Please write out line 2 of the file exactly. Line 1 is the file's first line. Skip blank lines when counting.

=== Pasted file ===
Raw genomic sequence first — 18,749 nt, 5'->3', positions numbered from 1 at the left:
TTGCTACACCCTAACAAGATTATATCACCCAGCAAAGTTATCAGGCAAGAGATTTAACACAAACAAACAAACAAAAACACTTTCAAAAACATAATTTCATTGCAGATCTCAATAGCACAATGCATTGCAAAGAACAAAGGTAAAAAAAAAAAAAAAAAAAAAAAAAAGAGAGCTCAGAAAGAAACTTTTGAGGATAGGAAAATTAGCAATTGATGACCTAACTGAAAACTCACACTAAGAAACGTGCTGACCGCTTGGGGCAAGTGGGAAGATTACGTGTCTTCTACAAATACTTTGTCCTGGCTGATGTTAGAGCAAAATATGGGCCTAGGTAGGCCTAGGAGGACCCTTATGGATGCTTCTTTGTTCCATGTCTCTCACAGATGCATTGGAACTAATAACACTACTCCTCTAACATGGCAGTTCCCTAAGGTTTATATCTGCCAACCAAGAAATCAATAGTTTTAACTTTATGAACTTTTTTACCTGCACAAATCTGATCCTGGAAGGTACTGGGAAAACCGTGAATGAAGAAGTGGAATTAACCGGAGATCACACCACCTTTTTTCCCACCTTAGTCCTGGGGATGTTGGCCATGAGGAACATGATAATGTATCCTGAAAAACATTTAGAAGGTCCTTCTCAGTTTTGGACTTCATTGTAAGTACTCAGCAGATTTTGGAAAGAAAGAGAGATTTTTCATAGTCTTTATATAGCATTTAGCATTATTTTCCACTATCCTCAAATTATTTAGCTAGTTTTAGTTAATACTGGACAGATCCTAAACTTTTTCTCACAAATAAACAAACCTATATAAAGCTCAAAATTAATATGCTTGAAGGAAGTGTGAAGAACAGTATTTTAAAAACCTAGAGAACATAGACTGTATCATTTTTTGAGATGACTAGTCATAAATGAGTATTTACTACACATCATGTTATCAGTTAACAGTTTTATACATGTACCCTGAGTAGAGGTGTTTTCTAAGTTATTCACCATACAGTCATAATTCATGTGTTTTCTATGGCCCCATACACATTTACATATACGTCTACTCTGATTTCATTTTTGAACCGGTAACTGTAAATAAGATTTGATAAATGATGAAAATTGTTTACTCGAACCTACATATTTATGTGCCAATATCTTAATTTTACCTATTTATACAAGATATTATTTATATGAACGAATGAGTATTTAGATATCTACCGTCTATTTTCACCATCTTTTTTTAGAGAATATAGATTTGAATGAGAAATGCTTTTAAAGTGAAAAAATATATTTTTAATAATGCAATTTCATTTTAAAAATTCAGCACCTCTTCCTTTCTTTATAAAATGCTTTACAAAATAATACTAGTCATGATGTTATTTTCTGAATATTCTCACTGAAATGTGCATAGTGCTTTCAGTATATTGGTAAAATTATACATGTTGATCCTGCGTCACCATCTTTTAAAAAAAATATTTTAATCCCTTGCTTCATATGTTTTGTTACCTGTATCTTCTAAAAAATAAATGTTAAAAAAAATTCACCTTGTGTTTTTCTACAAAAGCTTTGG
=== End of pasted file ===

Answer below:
TTGCTACACCCTAACAAGATTATATCACCCAGCAAAGTTATCAGGCAAGAGATTTAACACAAACAAACAAACAAAAACACTTTCAAAAACATAATTTCATTGCAGATCTCAATAGCACAATGCATTGCAAAGAACAAAGGTAAAAAAAAAAAAAAAAAAAAAAAAAAGAGAGCTCAGAAAGAAACTTTTGAGGATAGGAAAATTAGCAATTGATGACCTAACTGAAAACTCACACTAAGAAACGTGCTGACCGCTTGGGGCAAGTGGGAAGATTACGTGTCTTCTACAAATACTTTGTCCTGGCTGATGTTAGAGCAAAATATGGGCCTAGGTAGGCCTAGGAGGACCCTTATGGATGCTTCTTTGTTCCATGTCTCTCACAGATGCATTGGAACTAATAACACTACTCCTCTAACATGGCAGTTCCCTAAGGTTTATATCTGCCAACCAAGAAATCAATAGTTTTAACTTTATGAACTTTTTTACCTGCACAAATCTGATCCTGGAAGGTACTGGGAAAACCGTGAATGAAGAAGTGGAATTAACCGGAGATCACACCACCTTTTTTCCCACCTTAGTCCTGGGGATGTTGGCCATGAGGAACATGATAATGTATCCTGAAAAACATTTAGAAGGTCCTTCTCAGTTTTGGACTTCATTGTAAGTACTCAGCAGATTTTGGAAAGAAAGAGAGATTTTTCATAGTCTTTATATAGCATTTAGCATTATTTTCCACTATCCTCAAATTATTTAGCTAGTTTTAGTTAATACTGGACAGATCCTAAACTTTTTCTCACAAATAAACAAACCTATATAAAGCTCAAAATTAATATGCTTGAAGGAAGTGTGAAGAACAGTATTTTAAAAACCTAGAGAACATAGACTGTATCATTTTTTGAGATGACTAGTCATAAATGAGTATTTACTACACATCATGTTATCAGTTAACAGTTTTATACATGTACCCTGAGTAGAGGTGTTTTCTAAGTTATTCACCATACAGTCATAATTCATGTGTTTTCTATGGCCCCATACACATTTACATATACGTCTACTCTGATTTCATTTTTGAACCGGTAACTGTAAATAAGATTTGATAAATGATGAAAATTGTTTACTCGAACCTACATATTTATGTGCCAATATCTTAATTTTACCTATTTATACAAGATATTATTTATATGAACGAATGAGTATTTAGATATCTACCGTCTATTTTCACCATCTTTTTTTAGAGAATATAGATTTGAATGAGAAATGCTTTTAAAGTGAAAAAATATATTTTTAATAATGCAATTTCATTTTAAAAATTCAGCACCTCTTCCTTTCTTTATAAAATGCTTTACAAAATAATACTAGTCATGATGTTATTTTCTGAATATTCTCACTGAAATGTGCATAGTGCTTTCAGTATATTGGTAAAATTATACATGTTGATCCTGCGTCACCATCTTTTAAAAAAAATATTTTAATCCCTTGCTTCATATGTTTTGTTACCTGTATCTTCTAAAAAATAAATGTTAAAAAAAATTCACCTTGTGTTTTTCTACAAAAGCTTTGG